Have you ever wondered about unusual price changes in stocks? These days, more often than not, atypical price movements are the result of new information about the related companies. Some of the time, it’s about the possibility of a merger. Other times, the information is about potential surprises in the pace of operations. Perhaps there’s a large new contract on the way or maybe the level of incoming business has slowed dramatically. Whenever such a change will impact profitability, there’s likely to be a reflection in the stock’s price.
Before government regulations were tightened, it was entirely possible for analysts to get a head start on important information and take advantage by buying or selling a stock. As part of their research process, analysts always ask about things like incoming order rates, supply issues, acquisition possibilities, and what’s new in company pipelines. Those who were in regular communication were the first to know.
That unfortunate situation is long gone. If and when companies disclose information about material events, such disclosure must be to everybody at the same time. Period.
Since regulators clamped down, the flow of information continues in the form of forward-looking guidance, which many companies state as ranges for revenues and earnings per share. This guidance is often provided during quarterly progress reviews and may subsequently be revised, as needed.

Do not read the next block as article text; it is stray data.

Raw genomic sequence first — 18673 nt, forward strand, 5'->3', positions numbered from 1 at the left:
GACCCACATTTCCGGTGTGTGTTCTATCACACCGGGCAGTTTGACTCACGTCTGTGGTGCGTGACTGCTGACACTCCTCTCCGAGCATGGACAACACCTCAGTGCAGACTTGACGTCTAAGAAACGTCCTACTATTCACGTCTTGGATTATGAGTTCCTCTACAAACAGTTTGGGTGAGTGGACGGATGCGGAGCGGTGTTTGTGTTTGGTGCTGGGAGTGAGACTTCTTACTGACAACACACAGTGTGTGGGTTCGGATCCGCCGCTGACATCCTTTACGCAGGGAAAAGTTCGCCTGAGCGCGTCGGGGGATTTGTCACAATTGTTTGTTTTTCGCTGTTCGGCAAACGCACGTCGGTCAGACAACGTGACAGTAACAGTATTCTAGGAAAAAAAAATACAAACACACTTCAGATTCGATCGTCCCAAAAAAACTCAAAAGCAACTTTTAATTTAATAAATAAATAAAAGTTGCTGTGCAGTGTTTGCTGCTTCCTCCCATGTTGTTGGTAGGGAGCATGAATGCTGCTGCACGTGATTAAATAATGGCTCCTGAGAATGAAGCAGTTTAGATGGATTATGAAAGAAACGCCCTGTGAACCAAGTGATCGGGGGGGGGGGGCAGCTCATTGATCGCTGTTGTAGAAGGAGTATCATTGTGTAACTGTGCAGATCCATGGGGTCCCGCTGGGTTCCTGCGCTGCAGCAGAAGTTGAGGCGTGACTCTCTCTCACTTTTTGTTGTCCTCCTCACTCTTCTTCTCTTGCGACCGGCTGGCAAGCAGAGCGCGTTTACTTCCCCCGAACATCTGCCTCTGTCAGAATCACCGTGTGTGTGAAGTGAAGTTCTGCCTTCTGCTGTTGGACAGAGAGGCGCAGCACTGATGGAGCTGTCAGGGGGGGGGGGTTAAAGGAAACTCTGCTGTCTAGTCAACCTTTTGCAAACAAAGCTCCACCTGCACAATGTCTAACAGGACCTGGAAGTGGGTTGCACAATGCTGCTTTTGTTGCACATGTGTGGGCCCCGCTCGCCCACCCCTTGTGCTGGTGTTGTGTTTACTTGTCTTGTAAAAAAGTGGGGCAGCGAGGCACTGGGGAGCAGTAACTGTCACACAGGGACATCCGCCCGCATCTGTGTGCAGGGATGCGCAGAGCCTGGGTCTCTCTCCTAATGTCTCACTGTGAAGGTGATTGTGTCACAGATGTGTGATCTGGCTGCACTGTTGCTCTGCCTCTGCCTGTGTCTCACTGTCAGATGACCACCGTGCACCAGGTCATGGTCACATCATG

Beyond the guidance, there’s also what is known as the whisper number, which may be quite different from what companies would have you expect. The whisper number is what analysts are looking for and in the few cases where there are whisper numbers, that’s when things become interesting. When quarterly revenues and profits are announced by companies, it’s reasonable to expect that if the actual results are in line with the guidance, the stock will not have much volatility. But if the whisper number is significantly different and the actuals are well above or below that number, sharp movements in the stock are most likely. There are also situations when one of the numbers is matched, but the other falls short, i.e., revenues or profits. In most cases, the whisper number is close to the guidance provided.
Although company sources are under strict rules against favoritism, more aggressive analysts may be in contact with suppliers and customers of the companies they are evaluating to corroborate their expectations. This approach remains wide open for analysis and may well prove advantageous.
In all cases, it’s a matter of having information and knowing how to interpret it.
N. Russell Wayne, CFPÒ
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